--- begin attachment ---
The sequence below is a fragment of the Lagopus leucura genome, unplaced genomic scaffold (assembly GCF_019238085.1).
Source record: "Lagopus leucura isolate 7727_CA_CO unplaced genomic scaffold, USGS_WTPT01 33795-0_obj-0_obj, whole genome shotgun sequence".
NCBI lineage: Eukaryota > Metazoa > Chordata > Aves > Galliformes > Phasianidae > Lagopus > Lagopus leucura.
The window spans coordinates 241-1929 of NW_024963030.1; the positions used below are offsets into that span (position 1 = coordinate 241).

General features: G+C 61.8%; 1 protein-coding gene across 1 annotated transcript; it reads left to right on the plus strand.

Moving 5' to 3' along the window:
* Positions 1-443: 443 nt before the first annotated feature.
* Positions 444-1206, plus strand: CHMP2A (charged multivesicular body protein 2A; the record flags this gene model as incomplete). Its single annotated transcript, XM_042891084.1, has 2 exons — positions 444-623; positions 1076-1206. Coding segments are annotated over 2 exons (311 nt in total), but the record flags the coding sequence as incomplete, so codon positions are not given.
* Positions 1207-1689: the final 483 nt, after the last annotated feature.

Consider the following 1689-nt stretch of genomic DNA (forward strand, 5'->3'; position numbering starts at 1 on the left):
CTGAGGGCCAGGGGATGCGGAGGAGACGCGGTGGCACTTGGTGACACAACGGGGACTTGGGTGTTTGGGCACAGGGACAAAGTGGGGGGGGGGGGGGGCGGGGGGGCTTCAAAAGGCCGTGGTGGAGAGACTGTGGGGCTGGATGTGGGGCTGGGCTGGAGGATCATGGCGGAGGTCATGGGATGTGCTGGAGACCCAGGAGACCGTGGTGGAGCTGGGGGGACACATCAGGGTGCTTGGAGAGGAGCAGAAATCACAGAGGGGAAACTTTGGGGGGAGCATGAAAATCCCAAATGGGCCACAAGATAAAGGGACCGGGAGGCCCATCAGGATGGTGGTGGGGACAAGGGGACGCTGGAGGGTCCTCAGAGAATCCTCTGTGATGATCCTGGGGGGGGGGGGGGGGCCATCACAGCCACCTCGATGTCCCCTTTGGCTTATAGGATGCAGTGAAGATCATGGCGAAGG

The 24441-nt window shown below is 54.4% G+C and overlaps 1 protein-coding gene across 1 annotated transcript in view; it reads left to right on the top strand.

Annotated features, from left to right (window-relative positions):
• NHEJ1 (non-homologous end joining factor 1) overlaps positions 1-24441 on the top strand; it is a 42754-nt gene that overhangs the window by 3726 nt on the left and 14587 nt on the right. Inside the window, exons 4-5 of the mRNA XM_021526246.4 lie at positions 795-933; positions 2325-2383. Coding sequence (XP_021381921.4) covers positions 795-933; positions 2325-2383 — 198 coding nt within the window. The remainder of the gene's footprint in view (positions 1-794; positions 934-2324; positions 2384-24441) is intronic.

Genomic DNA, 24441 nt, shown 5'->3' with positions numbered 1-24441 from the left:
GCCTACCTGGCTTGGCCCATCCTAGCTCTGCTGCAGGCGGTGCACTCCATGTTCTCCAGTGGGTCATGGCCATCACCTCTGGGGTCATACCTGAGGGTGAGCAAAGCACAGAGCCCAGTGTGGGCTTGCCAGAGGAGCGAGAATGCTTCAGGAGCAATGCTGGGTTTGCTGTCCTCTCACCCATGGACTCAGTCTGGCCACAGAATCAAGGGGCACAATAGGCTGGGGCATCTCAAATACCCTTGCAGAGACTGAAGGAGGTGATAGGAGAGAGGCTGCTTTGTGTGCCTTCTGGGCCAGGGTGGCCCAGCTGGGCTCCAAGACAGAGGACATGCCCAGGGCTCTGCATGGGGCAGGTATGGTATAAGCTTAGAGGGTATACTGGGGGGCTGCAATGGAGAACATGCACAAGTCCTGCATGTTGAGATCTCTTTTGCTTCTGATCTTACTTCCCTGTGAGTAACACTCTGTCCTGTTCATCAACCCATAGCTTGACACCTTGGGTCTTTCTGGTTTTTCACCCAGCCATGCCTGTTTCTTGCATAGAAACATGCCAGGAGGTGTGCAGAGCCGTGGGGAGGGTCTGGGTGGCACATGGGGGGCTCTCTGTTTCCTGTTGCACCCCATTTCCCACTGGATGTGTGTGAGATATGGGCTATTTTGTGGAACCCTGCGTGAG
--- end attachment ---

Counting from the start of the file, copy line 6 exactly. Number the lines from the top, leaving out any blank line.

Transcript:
Moving 5' to 3' along the window: